We failed to find significant effects in two of the categories tested. First, there was no effect of SD on accuracy measures in tests of reasoning and crystallized intelligence. Crystallized abilities (e.g., the retrieval of domain-specific knowledge) are thought to be highly stable over a range of cognitive states, and are even of use in assessing premorbid functioning following neurological insult or the onset of dementia (O’Carroll & Gilleard, 1986
; Watt & O’Carroll, 1999
). It is unsurprising, therefore, that outcomes on these tests are relatively unaffected by short-term SD.
Second, the average effect size of the change in accuracy measures for tests of processing speed failed (but only barely) to reach statistical significance. There are at least two potential explanations for this finding. Nearly all the tasks in the processing speed category were self-paced, as opposed to work paced, and several authors have commented on the differences between these two classes of tests. Williams et al. (1959)
noted that a bias toward accurate responding is commonly found in complex, self-paced assignments, a conclusion reiterated by more recent researchers who have found speed but not accuracy effects on these tasks (e.g., De Gennaro, Ferrara, Curcio, & Bertini, 2001
). Koslowsky and Babkoff (1992)
also found a similar effect of work- versus self-paced tasks in their meta-analysis, although this increased effect size was seen only in studies with more than 48 hr of SD. A less common explanation of the relatively preserved accuracy on processing speed tasks relates to the nature of the operations being performed in them. These operations usually involve high levels of automaticity (e.g., decoding symbols in the Digit Symbol Substitution Test), and the fidelity of such overlearned skills is probably protected even during periods of fatigue, leading to the relatively small increase in the number of errors made.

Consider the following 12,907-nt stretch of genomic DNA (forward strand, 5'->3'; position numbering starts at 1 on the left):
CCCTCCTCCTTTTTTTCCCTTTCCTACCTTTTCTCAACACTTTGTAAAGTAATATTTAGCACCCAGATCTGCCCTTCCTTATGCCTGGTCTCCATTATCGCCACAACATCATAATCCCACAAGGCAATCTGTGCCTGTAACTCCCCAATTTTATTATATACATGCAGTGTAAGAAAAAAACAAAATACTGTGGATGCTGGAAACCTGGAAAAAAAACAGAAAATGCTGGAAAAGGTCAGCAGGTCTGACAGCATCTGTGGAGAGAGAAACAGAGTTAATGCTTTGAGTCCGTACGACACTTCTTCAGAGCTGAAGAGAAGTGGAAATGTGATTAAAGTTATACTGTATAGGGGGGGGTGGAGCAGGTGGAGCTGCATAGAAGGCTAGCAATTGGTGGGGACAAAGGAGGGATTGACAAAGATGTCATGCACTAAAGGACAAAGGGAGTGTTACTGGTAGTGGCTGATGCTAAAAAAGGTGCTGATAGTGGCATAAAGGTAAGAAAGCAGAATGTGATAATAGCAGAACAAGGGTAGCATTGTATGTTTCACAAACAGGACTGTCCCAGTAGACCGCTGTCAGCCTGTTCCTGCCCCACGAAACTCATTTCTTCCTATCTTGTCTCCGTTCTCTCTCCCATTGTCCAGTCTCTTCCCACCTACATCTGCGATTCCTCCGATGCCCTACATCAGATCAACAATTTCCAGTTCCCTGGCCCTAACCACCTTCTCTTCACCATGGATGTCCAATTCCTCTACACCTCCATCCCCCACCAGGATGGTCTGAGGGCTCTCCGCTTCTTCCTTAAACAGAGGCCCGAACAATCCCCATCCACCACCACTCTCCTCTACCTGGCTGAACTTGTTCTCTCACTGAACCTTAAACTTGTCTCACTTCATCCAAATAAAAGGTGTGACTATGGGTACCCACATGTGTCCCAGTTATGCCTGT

An important feature of the current meta-analysis was the separate aggregation of accuracy and reaction time measures. Although there is some evidence that lapsing and lapse duration after SD are correlated in a test of simple reaction time (Lim & Dinges, 2008
), there is no a priori reason to assume that this relationship should hold across all cognitive domains. This point is not intuitive and warrants further discussion. illustrates the curve representing the speed–accuracy trade-off in a typical cognitive test, as well as the downward shift of this curve following a period of SD. The unexplored factor in this relationship is whether SD also biases subjects toward faster or slower responding, as represented by a shift along the lower curve. For instance, increases in the number of commission errors or false alarms on simple reaction time tests after SD have been attributed to increased disinhibition (Dorrian et al., 2005
), which can be thought of as a bias toward faster (and less accurate) responding.
Figure 3 Illustration of two possible ways in which sleep deprivation (SD) can affect speed and accuracy variables. Two sources of change may potentially occur following a period of total SD: a downward shift of the performance curve and a movement along the curve. (more ...)
As it turns out, the results of our analysis show remarkable agreement between accuracy and reaction time measures in each cognitive category: Overall, there was no significant effect when comparing accuracy and reaction time across the sample. This finding suggests that, on average, SD does not bias subjects toward either faster or more accurate responding, although this claim cannot be made of any individual cognitive test.